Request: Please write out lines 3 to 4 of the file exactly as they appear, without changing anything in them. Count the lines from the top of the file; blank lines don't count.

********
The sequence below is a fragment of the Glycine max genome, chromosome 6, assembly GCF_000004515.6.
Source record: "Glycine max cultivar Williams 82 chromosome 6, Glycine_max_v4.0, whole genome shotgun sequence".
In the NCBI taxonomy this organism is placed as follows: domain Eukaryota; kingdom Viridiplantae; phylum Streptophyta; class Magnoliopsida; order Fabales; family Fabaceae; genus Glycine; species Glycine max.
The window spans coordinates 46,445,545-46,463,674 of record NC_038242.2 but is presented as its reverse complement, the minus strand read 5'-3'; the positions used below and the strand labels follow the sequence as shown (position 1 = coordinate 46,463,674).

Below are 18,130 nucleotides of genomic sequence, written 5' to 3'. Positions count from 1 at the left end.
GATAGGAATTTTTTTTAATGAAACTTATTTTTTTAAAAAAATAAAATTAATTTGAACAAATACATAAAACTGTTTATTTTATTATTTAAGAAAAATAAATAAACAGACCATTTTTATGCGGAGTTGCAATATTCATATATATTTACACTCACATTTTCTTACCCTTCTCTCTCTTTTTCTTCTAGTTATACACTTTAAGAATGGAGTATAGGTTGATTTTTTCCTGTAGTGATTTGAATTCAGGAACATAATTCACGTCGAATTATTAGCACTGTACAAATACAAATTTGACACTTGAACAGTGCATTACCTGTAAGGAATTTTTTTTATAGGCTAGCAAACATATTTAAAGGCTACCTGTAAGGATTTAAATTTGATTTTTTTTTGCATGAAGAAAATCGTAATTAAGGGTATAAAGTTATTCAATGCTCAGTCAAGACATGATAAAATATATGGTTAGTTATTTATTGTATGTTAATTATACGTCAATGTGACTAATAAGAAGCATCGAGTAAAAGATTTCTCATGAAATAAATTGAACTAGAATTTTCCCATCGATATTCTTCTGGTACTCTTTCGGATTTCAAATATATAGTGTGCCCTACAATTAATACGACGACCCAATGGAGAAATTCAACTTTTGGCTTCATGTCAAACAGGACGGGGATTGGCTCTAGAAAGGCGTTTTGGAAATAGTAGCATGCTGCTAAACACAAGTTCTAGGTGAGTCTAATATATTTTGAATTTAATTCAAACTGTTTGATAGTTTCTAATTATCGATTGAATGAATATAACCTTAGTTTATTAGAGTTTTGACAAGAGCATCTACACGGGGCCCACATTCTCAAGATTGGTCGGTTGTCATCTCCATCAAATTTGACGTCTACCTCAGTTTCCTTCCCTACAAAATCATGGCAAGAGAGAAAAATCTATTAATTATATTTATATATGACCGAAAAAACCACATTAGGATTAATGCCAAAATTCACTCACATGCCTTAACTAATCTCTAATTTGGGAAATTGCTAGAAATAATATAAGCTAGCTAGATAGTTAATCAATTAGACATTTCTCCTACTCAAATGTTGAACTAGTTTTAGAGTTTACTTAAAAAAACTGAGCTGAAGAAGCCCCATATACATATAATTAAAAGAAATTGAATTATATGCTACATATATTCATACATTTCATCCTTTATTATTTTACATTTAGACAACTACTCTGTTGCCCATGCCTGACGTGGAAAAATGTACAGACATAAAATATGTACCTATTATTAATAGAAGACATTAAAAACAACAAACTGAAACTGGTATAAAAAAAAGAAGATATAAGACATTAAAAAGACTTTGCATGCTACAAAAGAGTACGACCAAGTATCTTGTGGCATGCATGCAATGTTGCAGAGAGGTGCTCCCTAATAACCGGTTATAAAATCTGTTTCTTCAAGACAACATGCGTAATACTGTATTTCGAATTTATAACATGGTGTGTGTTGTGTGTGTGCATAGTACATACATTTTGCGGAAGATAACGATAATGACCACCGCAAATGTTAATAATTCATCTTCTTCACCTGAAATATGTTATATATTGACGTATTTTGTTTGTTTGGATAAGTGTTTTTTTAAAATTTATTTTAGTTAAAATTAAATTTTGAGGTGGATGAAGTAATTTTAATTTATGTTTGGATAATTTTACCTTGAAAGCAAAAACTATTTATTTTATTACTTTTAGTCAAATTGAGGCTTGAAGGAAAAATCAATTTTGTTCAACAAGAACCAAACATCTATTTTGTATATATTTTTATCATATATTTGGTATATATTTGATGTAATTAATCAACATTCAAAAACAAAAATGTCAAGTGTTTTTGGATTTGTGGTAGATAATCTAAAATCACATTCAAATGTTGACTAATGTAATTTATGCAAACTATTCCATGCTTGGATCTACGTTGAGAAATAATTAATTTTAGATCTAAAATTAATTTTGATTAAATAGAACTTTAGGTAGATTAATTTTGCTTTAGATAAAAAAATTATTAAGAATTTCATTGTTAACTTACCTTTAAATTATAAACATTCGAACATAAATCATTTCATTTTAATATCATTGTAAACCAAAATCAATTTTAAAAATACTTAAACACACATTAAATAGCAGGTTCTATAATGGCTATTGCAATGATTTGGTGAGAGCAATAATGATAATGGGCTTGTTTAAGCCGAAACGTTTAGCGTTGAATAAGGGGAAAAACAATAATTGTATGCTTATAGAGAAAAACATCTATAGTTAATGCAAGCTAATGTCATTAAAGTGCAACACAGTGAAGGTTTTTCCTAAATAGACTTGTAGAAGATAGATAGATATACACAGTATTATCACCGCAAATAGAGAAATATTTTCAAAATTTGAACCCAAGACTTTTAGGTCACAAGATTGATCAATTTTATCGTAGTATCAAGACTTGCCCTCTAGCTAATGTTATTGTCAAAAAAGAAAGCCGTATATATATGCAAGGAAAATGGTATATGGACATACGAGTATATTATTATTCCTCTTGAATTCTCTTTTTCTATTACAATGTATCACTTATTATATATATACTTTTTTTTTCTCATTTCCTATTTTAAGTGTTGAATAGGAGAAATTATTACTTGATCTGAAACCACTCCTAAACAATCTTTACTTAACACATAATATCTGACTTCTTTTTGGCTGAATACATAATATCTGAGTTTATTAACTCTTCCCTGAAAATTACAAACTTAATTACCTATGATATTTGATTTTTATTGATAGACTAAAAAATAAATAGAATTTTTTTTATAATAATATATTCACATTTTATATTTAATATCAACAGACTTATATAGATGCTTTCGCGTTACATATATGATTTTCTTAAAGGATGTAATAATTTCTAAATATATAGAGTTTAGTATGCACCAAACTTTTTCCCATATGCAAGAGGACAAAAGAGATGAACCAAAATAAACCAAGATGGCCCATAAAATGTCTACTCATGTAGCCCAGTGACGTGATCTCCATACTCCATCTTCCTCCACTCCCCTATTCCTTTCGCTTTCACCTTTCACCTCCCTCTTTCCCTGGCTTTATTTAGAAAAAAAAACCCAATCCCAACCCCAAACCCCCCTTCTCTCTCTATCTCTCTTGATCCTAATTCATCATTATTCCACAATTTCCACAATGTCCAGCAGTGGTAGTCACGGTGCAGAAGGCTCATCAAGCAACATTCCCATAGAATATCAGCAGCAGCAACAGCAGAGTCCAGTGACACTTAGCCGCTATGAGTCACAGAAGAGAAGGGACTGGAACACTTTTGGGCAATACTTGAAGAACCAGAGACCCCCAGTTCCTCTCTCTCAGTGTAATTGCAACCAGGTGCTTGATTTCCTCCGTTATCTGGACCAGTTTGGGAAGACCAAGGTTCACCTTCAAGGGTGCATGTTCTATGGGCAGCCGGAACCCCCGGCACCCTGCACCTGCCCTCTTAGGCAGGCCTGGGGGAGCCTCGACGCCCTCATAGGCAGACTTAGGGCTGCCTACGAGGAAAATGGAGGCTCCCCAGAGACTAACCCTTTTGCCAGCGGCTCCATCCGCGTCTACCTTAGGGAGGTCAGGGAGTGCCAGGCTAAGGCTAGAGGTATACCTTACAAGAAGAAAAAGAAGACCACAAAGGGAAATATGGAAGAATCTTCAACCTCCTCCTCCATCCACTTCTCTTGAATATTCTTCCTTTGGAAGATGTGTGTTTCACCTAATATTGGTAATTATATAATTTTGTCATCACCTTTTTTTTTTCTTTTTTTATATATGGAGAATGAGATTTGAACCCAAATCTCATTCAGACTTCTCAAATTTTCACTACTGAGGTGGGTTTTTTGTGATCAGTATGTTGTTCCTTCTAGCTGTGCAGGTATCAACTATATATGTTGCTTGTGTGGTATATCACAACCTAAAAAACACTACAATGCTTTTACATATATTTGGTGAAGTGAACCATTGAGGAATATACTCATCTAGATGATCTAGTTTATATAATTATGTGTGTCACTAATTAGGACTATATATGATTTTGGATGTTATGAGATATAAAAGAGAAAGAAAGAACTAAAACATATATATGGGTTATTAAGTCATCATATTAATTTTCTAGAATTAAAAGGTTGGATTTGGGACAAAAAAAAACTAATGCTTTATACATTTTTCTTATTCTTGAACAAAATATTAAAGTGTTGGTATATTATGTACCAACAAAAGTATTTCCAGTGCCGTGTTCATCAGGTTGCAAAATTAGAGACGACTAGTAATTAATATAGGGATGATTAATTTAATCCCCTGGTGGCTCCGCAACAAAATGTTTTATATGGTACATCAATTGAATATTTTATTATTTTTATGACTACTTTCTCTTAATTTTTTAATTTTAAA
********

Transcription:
In the NCBI taxonomy this organism is placed as follows: domain Eukaryota; kingdom Viridiplantae; phylum Streptophyta; class Magnoliopsida; order Fabales; family Fabaceae; genus Glycine; species Glycine max.
The window spans coordinates 46,445,545-46,463,674 of record NC_038242.2 but is presented as its reverse complement, the minus strand read 5'-3'; the positions used below and the strand labels follow the sequence as shown (position 1 = coordinate 46,463,674).